2 Taking over the Watch (pg 144) Before taking over a watch, the oncoming OOW should undertake the following:Ensure that members of your watch are fully capable of performing their duties.Ensure that your night vision is adjusted.Read Standing/Night OrdersPut a fix on the chart – satisfy yourself that you are where you think you are.Be briefed or read up on prevailing weather, tides, visibility etc.
3 Taking over the Watch (Cont/d) Satisfy yourself as regards all navigational equipment and its operational effectiveness.Check the gyro/compass error.Be briefed on what are other ships in the vicinity doing.Look ahead on the next chart, as to what hazards are likely to be encountered during your watch.If at the time, the OOW to be relieved is undertaking a manoeuvre or other action to avoid any hazard, the relieving OOW should not take the Watch until such action has been completed.
4 Periodic Checks of Equipment (pg 146) The OOW should make regular checks of the following:-The helmsman or automatic pilot is steering the correct course.The Compass Error is determined at least once a watch and when possible, after any major alteration of course.The Standard and Gyro Compasses are frequently compared and repeaters are synchroized with their master compass.The automatic pilot is tested manually at least once a watch.The navigation and signal lights are functioning properly.
5 Calling the Master (pg 147) The OOW should notify the Master immediately in the following circumstances:If restricted visibility is encountered or expected.If the traffic conditions or the movements of other ships are causing concern;If difficulty is experienced in maintaining course.On failure to sight land, a navigation mark or to obtain soundings by the expected time.If, unexpectedly, land or a navigation mark is sighted or a change in sounding occurs.
6 Calling the Master (cont/d) On the breakdown of the engines, steering gear or any essential navigational equipment.If the radio equipment malfunctions.In heavy weather if in any doubt about the possibility of weather damage.If the ship meets any hazard to navigation, such as ice or derelicts.In any other emergency or situation in which he is in any doubt.Despite the requirement to notify the master immediately in the foregoing circumstances, the officer of the watch should in addition not hesitate to take immediate action for the safety of the ship, where circumstances so require.
7 Actions on encountering Restricted Visibility (pg 148) Where restricted visibility is encountered or expected, the first responsibility of the officer of the watch is to comply with the relevant rules of the applicable regulations for preventing collisions at sea. This is with particular regard to the sounding of fog signals, proceeding at a safe speed and having the engines ready for immediate manoeuvres. In addition, he should:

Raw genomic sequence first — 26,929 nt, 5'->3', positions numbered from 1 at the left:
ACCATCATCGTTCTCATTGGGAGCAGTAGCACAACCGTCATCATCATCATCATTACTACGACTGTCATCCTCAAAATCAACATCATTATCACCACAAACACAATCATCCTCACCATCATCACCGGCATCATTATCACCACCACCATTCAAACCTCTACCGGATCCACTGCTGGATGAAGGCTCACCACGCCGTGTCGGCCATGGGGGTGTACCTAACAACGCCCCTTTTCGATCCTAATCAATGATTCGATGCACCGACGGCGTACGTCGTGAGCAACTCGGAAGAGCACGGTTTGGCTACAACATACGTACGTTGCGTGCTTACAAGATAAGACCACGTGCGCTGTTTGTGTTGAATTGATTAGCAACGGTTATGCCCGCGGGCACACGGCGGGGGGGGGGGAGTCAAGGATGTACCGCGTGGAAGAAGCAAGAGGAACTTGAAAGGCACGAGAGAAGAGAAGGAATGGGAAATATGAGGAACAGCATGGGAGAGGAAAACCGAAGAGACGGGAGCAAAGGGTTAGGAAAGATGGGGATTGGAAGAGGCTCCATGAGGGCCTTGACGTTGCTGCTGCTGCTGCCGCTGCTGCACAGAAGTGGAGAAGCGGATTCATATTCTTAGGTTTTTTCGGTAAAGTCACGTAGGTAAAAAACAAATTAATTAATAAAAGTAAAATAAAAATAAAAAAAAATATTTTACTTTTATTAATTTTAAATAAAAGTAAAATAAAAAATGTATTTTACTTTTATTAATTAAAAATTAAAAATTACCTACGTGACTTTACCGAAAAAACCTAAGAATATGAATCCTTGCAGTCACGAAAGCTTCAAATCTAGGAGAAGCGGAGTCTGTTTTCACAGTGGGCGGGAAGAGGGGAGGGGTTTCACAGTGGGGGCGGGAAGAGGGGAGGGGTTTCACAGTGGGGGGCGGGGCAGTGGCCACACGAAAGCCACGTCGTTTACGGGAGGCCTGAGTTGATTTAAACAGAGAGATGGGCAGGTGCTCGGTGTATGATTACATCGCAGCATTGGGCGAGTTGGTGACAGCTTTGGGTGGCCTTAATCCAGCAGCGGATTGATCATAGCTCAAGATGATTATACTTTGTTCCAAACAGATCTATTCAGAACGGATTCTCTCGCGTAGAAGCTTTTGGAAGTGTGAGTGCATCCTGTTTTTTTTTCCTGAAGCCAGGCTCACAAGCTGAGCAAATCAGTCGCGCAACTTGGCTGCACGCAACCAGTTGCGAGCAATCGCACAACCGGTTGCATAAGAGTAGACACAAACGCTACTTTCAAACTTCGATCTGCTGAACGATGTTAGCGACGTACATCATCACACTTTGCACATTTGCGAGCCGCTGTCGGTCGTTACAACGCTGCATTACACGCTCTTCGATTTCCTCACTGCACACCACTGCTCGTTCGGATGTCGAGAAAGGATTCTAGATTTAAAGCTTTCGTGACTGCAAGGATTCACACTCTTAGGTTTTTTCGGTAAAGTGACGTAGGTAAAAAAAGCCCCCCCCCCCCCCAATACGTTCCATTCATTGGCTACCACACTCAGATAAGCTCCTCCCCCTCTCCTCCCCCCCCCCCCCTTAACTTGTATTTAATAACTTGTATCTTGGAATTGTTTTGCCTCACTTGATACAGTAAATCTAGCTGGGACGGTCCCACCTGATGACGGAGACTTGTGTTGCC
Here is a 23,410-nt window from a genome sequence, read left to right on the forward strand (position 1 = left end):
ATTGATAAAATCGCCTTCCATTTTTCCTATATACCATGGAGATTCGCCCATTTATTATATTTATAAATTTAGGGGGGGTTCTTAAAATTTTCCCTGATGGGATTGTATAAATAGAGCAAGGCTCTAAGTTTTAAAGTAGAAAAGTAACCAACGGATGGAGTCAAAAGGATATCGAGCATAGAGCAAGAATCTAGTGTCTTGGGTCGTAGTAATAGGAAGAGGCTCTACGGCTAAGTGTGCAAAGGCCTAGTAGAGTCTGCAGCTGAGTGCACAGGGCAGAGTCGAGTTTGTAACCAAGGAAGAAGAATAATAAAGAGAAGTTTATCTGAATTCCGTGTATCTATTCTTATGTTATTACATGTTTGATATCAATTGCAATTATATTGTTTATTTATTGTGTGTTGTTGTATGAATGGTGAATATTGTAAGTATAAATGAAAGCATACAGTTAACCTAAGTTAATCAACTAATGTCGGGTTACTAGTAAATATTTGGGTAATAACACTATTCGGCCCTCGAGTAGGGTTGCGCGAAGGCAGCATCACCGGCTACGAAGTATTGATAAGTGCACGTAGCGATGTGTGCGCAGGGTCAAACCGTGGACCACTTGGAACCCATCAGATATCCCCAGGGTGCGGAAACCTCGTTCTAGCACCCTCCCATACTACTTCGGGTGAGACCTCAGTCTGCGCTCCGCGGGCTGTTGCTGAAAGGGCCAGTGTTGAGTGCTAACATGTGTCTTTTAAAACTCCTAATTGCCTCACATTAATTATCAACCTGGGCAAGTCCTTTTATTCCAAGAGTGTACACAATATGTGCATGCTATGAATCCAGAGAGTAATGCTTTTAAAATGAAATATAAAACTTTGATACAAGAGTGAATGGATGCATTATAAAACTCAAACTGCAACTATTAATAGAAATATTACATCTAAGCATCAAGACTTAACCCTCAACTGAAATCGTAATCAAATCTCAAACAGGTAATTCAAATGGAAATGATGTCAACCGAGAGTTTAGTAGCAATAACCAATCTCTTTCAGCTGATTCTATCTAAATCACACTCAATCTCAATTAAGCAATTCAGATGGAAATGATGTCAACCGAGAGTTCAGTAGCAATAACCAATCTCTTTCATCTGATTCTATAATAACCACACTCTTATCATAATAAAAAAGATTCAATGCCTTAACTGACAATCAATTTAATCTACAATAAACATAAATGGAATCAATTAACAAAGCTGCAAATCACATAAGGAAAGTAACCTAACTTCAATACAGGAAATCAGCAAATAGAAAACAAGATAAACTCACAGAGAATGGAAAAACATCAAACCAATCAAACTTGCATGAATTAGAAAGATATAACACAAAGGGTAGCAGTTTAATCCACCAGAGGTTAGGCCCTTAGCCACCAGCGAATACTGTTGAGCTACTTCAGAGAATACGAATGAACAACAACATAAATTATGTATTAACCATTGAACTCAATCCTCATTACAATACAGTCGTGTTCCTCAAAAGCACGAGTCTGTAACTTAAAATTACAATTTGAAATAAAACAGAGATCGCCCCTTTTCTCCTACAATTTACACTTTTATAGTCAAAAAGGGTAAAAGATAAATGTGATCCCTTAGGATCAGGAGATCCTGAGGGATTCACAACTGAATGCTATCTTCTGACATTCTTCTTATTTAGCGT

8 Restricted Visibility (Cont/d) Inform the Master.Post a proper lookout and helmsman and, in congested waters, revert to hand steering immediately.Exhibit navigation lights.Commence radar plotting.Put a fix on the chart.Start sound signalling.Start the echo sounder.
9 Actions when Ship is at Anchor (pg 149) If the master considers it necessary, a continuous navigational watch should be maintained at anchor. In all circumstances, while at anchor, the officer of the watch should:Determine and plot the ship's position on the appropriate chart as soon as practicable: when circumstances permit, check at sufficiently frequent intervals whether the ship is remaining securely at anchor by taking bearings of fixed navigation marks or readily identifiable shore objects.Ensure that an efficient lookout is maintained.Ensure that inspection rounds of the ship are made periodically.Observe meteorological and tidal conditions and the state of the sea.
10 Ship is at Anchor (cont/d) Notify the master and undertake all necessary measures if the ship drags anchor.Ensure that the state of readiness of the main engines and other machinery is in accordance with the master's instructions.If visibility deteriorates, notify the master and comply with the applicable regulations for preventing collisions at sea.Ensure that the ship exhibits the appropriate lights and shapes and that appropriate sound signals are made at all times, as required.Take measures to protect the environment from pollution by the ship and comply with applicable pollution regulations.